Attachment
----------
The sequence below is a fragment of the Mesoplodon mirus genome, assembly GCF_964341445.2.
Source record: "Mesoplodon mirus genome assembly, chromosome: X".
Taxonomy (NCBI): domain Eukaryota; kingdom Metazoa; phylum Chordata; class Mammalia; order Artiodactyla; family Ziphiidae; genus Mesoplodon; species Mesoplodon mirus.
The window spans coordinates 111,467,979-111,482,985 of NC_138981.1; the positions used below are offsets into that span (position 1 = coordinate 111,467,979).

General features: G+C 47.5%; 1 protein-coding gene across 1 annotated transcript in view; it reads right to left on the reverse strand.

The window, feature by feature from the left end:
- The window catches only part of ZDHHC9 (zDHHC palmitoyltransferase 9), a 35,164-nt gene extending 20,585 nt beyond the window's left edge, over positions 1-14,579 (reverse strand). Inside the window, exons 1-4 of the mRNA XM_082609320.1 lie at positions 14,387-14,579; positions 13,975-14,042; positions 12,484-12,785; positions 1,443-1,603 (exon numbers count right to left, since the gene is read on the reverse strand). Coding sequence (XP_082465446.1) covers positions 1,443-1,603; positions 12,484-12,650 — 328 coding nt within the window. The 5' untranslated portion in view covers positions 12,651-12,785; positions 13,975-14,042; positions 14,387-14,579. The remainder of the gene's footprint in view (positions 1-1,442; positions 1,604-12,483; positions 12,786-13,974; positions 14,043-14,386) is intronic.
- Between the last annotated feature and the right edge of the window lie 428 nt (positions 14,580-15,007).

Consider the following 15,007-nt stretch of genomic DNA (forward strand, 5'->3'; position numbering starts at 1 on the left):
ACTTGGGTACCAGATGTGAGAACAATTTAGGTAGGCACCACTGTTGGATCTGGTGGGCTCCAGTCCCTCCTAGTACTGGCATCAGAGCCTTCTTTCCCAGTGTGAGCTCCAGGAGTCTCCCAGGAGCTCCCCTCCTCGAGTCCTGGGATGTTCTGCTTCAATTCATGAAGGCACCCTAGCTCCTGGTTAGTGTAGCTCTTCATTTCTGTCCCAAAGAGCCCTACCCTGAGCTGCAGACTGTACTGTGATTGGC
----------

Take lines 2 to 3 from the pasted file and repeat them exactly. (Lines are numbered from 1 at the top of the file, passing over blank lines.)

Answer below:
Source record: "Mesoplodon mirus genome assembly, chromosome: X".
Taxonomy (NCBI): domain Eukaryota; kingdom Metazoa; phylum Chordata; class Mammalia; order Artiodactyla; family Ziphiidae; genus Mesoplodon; species Mesoplodon mirus.